The Independent National Electoral Commission INEC has unveiled its revised Communication Policy which it said is “in line with global best practices.”
According to INEC, the maiden INEC Communication Policy (ICP) was produced in May 2013, designed to, among other things, attain one of the five major objectives of the 2012 – 2016 Strategic Plan (SP).
In his forward to the new Communication Plan, the INEC chairman, Prof Mahmood Yakubu, however, stated that “With the validation of the 2017 – 2021 Strategic Plan in April 2017, the key actions and envisaged outcomes outlined under its Strategic Objective 4, through which the Commission seeks “to interact nationally and internationally with relevant stakeholders,” underscored the need to re-examine and strengthen the existing ICP in line with global best practices.”
The revised policy outlines specific roles for INEC staff and spokespersons as well as provides clear rules of engagement between the commission and its target publics, and also among the various departments in the commission.
Yakubu noted that “for the Independent National Electoral Commission INEC to succeed in discharging its constitutional responsibilities, it is necessary for it to have an efficient and effective communication strategy within the Commission itself and with its outside public”, adding that this necessity is underscored by the size, scope and variety of these publics or stakeholders.
According to him, the need to communicate clearly and precisely within the over 16,000-staff strength of the Commission itself, and with its huge and varied outside stakeholders in carrying out its mandate were of such great importance that INEC included it among its five strategic objectives, the first time it took the decision to have a Communication Policy five years ago.
“Since then, much has changed in the politics and socio-economics of the country. Accordingly, the Commission took a decision to revise its Communication Policy to take into account these changes. To this end, the revised policy contained in this document has incorporated new techniques, multiple platforms and monitoring templates for the attainment of the objectives contained in the Commission’s Strategic Plan”, he explained.
The new policy which conceded that the FOI Act applies to INEC added that the Commission is under a legal obligation to comply with the law and fully implement it.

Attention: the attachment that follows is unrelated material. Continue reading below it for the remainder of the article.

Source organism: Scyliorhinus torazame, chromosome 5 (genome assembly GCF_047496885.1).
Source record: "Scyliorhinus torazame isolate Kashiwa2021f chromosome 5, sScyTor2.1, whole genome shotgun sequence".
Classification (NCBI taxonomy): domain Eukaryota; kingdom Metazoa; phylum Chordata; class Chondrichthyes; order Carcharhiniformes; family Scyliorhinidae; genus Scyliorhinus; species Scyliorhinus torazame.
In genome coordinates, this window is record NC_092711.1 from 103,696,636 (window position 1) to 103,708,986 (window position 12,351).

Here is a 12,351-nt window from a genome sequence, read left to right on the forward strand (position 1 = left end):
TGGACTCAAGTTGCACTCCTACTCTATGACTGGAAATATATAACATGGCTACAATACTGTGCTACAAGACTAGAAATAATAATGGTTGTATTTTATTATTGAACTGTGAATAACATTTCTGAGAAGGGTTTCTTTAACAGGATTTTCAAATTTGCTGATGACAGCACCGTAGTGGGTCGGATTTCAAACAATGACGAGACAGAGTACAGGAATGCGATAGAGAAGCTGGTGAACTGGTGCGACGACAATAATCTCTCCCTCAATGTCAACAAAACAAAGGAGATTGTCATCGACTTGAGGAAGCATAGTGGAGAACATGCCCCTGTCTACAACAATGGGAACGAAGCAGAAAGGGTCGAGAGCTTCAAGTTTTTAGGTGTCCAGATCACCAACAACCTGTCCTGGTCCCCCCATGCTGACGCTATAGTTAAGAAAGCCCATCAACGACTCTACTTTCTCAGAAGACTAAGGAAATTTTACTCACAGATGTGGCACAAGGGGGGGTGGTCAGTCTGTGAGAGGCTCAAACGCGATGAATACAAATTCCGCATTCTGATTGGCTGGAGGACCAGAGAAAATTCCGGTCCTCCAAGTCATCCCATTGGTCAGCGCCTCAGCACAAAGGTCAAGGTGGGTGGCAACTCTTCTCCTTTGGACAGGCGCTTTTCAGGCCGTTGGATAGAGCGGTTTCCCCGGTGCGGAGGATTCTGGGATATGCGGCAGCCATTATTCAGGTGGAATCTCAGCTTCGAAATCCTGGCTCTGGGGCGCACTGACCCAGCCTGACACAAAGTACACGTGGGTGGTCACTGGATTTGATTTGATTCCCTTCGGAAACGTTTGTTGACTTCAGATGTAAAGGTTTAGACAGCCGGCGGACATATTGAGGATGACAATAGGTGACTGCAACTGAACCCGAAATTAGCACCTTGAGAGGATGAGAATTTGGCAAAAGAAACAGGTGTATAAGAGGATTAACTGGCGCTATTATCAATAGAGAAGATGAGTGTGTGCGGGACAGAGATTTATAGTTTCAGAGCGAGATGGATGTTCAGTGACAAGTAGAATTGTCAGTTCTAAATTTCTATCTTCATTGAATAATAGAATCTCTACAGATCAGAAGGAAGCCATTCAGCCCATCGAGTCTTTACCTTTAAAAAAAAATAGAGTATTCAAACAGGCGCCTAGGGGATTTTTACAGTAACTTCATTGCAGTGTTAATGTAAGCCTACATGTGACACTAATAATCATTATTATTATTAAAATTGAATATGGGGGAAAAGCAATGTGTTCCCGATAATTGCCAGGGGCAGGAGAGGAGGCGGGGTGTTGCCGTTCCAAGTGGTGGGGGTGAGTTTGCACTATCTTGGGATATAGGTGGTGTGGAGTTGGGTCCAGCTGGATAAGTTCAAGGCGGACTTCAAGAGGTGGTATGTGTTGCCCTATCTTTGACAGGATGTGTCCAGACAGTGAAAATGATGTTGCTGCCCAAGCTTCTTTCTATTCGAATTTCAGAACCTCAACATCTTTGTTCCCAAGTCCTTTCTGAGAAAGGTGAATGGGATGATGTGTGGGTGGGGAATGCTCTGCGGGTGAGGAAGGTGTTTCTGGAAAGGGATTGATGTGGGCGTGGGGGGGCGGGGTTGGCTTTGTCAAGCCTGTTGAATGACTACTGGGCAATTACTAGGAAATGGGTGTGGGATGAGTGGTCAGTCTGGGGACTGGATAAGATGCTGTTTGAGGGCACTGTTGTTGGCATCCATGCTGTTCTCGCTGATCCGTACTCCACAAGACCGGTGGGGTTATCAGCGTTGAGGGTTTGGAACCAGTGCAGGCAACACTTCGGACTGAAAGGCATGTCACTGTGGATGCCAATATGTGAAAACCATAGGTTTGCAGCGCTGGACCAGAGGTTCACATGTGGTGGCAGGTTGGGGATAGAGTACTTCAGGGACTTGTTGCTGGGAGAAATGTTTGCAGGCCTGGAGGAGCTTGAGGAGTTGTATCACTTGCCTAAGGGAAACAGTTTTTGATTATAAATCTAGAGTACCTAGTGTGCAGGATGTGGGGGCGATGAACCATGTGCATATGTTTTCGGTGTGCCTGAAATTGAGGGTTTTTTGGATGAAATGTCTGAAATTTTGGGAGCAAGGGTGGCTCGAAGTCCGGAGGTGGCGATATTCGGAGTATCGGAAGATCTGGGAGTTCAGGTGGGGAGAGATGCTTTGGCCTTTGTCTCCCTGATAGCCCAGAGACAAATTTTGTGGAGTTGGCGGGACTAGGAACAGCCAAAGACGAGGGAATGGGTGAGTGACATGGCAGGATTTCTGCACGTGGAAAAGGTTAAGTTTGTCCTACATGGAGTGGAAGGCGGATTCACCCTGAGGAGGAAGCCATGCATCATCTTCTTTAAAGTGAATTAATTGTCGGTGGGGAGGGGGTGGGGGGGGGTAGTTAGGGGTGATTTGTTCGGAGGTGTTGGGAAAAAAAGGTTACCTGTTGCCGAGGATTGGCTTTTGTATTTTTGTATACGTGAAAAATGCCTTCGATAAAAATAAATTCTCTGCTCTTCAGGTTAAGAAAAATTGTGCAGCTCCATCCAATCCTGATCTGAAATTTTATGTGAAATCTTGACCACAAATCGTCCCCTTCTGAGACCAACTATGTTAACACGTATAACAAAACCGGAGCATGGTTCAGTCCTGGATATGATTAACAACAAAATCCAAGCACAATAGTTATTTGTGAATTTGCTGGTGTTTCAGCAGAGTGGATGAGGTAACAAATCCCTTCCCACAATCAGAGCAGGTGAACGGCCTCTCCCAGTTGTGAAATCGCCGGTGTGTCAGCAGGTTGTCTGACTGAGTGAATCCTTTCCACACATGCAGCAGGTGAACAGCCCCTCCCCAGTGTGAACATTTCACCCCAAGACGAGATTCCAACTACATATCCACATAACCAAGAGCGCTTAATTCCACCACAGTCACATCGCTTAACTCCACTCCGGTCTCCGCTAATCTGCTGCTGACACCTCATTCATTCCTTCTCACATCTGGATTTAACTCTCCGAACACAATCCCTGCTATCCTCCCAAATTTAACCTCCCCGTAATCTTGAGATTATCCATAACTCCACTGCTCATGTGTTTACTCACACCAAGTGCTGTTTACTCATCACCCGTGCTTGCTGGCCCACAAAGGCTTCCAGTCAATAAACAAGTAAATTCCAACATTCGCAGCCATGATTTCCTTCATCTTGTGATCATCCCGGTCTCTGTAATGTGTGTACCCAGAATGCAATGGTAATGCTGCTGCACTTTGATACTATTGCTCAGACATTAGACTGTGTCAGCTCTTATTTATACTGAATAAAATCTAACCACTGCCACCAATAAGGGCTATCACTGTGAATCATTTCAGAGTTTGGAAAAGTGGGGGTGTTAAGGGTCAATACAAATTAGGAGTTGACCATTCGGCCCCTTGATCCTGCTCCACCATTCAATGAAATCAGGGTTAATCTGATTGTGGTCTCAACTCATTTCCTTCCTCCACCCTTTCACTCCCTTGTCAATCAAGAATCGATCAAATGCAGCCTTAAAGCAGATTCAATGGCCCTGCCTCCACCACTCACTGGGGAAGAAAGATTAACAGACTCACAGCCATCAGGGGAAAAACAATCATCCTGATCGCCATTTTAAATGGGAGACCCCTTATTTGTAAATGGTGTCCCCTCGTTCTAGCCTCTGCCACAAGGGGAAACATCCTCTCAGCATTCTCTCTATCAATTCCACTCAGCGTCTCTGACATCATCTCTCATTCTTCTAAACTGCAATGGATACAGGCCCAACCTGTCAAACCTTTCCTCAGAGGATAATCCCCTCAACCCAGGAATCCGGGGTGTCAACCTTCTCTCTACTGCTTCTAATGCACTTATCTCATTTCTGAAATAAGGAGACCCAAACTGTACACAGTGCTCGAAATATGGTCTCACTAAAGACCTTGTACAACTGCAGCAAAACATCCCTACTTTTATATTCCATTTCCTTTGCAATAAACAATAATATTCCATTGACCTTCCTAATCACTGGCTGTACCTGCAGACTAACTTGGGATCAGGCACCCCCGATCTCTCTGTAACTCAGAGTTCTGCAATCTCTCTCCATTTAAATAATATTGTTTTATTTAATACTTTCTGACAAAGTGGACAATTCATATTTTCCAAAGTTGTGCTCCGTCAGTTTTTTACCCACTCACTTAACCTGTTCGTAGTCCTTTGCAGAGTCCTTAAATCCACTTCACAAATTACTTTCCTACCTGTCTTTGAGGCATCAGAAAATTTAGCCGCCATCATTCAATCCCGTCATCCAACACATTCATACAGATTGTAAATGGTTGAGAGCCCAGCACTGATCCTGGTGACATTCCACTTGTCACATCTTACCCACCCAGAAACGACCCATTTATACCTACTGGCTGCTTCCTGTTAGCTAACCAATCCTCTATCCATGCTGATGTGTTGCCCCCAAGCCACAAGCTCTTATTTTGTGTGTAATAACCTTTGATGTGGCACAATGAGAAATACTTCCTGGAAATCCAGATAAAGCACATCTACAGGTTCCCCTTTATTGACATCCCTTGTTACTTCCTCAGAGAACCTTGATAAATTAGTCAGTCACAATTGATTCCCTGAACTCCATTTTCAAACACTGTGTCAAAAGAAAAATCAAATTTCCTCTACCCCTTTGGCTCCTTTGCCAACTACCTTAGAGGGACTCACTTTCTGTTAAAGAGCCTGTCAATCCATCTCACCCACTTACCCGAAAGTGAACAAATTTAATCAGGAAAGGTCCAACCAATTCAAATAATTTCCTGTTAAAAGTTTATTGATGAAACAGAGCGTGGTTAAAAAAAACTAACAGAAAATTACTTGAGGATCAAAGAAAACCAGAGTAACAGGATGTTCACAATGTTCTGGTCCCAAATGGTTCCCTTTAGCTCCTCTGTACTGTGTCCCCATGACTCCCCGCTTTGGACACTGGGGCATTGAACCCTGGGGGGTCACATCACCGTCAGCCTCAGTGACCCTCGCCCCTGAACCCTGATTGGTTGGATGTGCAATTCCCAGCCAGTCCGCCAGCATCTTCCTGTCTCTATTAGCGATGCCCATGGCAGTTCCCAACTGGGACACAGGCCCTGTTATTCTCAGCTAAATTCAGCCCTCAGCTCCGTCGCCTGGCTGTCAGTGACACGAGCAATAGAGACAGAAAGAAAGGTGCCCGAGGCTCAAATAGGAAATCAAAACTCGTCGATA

“INEC fully intends to comply with the provisions of the FOI Act, as this will further enhance its transparency and accountability, while also reinforcing its public image of integrity and credibility as well as strengthening public trust and confidence in the Commission. The framework for the disclosure of information to members of the public under the FOI Act will, therefore, form an an integral part of the Communication Policy of the Commission”, the electoral umpire declared in the document.
INEC noted that the revised communication policy/strategy “is informed by the need for the Commission to earn and sustain public trust; remain visible, accessible and accountable to the public; comply with legislation requiring transparency and proactive disclosure of information; have an integrated approach to information dissemination that is both traditional and IT-driven; and for staff to use information technology and communication facilities responsibly and professionally.
He continued: “Ultimately, the communication policy will enhance INEC’s transparency, credibility and integrity as well as strengthen and sustain public trust and confidence in the Commission.
“Specifically, the policy seeks to “ensure INEC’s visibility, accessibility and accountability, using a variety of communication channels/languages and targeting diverse stakeholders; provide the public with timely and accurate information about the Commission’s policies, programs, services and initiatives; promote mass participation in the registration and voting processes; provide information that would enable the public make informed electoral choices and have sufficient knowledge about institutional mechanisms for seeking redress; and foster partnerships with stakeholders towards achieving the goals of the policy.”
The revised policy had the inputs of some experts who were members of a Technical Committee set up for that purpose. Among them are pioneer Director-General of the National Broadcasting Commission NBC, Dr Tom Adaba, Mr Lanre Arogundade, Mr Obadiah Tohomdet, Mr Ahmed Balarabe Sa’id, Ms Ibiba Don Pedro and Dr Akin Akingbulu.